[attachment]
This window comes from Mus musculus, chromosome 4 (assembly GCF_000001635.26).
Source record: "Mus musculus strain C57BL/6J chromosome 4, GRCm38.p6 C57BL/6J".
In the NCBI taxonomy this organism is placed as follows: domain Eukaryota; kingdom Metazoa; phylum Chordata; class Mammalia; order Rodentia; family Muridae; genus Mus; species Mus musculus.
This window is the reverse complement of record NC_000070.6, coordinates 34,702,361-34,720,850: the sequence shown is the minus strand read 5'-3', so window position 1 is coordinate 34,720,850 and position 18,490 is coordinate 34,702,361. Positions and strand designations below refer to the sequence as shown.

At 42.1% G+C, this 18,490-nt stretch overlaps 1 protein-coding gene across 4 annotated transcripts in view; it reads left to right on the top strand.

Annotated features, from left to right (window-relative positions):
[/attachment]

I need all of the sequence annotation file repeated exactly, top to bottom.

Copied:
This window comes from Mus musculus, chromosome 4 (assembly GCF_000001635.26).
Source record: "Mus musculus strain C57BL/6J chromosome 4, GRCm38.p6 C57BL/6J".
In the NCBI taxonomy this organism is placed as follows: domain Eukaryota; kingdom Metazoa; phylum Chordata; class Mammalia; order Rodentia; family Muridae; genus Mus; species Mus musculus.
This window is the reverse complement of record NC_000070.6, coordinates 34,702,361-34,720,850: the sequence shown is the minus strand read 5'-3', so window position 1 is coordinate 34,720,850 and position 18,490 is coordinate 34,702,361. Positions and strand designations below refer to the sequence as shown.

At 42.1% G+C, this 18,490-nt stretch overlaps 1 protein-coding gene across 4 annotated transcripts in view; it reads left to right on the top strand.

Annotated features, from left to right (window-relative positions):